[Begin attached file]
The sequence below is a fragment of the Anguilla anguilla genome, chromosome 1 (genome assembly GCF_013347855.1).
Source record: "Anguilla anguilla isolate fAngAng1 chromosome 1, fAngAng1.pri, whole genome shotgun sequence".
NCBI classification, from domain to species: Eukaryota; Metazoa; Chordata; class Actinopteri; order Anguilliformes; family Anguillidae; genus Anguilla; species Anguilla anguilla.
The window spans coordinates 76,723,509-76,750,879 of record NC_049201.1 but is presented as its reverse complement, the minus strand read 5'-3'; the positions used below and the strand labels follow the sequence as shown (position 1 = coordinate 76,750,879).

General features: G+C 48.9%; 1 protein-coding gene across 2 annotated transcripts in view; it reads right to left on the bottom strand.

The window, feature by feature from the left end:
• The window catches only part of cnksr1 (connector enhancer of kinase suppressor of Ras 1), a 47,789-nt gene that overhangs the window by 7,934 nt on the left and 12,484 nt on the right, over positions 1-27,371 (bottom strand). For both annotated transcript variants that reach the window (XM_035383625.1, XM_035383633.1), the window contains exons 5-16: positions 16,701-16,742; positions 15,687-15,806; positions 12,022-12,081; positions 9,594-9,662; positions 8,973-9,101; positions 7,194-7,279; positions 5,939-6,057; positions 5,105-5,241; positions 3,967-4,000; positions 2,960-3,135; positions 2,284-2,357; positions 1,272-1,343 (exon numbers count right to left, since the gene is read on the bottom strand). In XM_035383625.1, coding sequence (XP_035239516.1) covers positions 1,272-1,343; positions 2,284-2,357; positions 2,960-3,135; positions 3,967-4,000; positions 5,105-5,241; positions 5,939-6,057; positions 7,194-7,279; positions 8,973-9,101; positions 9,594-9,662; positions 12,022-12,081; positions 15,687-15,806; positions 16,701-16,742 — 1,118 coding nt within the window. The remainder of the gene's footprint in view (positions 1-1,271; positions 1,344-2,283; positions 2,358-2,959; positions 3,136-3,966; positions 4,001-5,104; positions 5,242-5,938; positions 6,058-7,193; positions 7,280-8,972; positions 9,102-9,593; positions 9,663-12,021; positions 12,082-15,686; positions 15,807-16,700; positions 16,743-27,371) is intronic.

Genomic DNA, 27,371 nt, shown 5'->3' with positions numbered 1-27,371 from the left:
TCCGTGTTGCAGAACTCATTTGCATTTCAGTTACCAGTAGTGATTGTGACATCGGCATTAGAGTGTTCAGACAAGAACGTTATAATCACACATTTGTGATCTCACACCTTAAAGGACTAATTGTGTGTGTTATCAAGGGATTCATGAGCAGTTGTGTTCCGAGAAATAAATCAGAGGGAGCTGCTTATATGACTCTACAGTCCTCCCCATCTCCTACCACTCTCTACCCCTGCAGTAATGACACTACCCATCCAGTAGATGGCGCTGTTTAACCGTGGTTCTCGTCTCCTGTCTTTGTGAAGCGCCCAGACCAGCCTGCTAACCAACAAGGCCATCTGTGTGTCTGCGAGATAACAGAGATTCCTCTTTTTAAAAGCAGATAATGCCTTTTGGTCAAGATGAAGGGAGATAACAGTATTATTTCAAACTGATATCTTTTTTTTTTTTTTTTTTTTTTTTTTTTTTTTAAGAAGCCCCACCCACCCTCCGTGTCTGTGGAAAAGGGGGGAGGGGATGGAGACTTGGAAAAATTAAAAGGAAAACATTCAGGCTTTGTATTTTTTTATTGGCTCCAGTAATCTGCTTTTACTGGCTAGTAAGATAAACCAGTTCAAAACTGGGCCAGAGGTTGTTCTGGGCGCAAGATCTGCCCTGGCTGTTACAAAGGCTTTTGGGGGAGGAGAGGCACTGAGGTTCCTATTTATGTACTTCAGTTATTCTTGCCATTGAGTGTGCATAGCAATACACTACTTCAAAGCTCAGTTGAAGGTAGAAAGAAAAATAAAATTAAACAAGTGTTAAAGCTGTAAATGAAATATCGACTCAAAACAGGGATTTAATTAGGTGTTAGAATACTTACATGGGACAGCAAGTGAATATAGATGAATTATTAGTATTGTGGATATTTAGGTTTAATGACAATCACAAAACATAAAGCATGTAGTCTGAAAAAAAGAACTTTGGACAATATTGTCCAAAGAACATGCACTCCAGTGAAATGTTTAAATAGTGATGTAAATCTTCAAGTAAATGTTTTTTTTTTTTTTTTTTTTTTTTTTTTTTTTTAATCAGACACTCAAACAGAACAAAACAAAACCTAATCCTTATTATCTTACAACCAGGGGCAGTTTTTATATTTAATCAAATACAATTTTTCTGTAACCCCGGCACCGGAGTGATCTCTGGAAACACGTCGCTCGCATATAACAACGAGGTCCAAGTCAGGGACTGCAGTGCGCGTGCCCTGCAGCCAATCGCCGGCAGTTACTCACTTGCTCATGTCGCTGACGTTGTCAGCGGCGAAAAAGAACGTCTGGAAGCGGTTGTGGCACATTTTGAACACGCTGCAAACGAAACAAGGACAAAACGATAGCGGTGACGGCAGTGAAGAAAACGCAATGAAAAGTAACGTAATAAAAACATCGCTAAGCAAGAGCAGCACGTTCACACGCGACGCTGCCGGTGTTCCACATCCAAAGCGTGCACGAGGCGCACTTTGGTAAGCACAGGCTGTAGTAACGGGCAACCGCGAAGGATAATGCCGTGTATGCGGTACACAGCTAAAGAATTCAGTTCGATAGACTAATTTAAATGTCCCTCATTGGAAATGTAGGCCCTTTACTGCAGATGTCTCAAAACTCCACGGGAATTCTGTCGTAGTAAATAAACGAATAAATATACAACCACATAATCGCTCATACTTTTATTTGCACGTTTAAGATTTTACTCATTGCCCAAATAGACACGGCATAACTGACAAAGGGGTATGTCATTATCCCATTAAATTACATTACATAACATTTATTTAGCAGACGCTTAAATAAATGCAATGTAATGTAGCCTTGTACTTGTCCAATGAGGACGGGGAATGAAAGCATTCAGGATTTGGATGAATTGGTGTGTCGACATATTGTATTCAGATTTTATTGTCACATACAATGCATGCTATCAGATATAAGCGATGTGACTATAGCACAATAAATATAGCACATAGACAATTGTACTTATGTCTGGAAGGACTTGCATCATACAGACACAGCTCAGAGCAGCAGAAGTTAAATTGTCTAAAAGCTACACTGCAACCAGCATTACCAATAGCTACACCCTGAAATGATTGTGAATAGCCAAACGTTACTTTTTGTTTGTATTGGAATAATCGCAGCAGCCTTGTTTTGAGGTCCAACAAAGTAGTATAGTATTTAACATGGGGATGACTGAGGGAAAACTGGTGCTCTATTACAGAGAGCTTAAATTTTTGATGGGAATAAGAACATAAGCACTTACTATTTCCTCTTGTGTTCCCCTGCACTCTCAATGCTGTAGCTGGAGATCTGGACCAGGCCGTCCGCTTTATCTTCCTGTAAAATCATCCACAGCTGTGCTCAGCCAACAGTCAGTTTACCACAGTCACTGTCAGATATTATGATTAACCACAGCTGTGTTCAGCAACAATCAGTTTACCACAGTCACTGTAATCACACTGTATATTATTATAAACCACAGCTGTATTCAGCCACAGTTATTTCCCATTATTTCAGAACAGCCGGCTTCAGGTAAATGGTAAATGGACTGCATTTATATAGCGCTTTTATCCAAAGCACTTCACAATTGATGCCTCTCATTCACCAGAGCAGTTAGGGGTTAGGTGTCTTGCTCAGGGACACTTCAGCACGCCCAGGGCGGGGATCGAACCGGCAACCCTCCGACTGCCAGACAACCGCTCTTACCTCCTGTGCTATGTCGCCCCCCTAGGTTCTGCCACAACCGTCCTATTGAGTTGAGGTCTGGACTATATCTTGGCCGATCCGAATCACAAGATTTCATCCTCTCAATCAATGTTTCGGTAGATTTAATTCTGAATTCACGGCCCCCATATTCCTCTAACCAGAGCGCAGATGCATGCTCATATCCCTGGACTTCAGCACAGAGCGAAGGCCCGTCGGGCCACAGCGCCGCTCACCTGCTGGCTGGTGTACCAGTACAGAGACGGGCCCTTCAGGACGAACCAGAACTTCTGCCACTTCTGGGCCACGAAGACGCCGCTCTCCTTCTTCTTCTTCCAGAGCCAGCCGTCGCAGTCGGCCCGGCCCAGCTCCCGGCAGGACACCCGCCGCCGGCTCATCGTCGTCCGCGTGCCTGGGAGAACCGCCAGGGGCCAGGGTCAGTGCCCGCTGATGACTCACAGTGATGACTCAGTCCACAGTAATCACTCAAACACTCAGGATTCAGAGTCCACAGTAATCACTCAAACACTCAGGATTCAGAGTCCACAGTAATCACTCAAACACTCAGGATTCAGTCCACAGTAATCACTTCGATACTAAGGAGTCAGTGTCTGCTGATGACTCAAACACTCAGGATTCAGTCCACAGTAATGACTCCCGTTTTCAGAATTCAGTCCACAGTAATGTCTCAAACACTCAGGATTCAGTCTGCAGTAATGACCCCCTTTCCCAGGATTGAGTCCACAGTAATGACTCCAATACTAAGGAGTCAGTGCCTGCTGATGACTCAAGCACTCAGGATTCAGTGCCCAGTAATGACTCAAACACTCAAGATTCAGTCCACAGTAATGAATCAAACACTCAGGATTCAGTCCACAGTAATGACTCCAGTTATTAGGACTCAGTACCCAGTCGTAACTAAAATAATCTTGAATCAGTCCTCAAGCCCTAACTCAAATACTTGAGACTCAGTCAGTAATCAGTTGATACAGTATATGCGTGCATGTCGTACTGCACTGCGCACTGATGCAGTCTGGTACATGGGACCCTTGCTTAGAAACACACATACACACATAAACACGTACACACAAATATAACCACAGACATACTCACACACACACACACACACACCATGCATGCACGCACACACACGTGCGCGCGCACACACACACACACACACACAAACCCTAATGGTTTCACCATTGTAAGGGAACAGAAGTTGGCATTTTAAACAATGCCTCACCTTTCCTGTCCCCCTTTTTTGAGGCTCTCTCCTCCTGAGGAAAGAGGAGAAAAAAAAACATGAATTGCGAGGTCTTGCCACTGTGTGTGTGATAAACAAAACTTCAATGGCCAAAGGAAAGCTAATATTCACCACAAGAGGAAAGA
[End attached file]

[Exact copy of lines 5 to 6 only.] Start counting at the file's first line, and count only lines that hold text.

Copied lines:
General features: G+C 48.9%; 1 protein-coding gene across 2 annotated transcripts in view; it reads right to left on the bottom strand.

The window, feature by feature from the left end: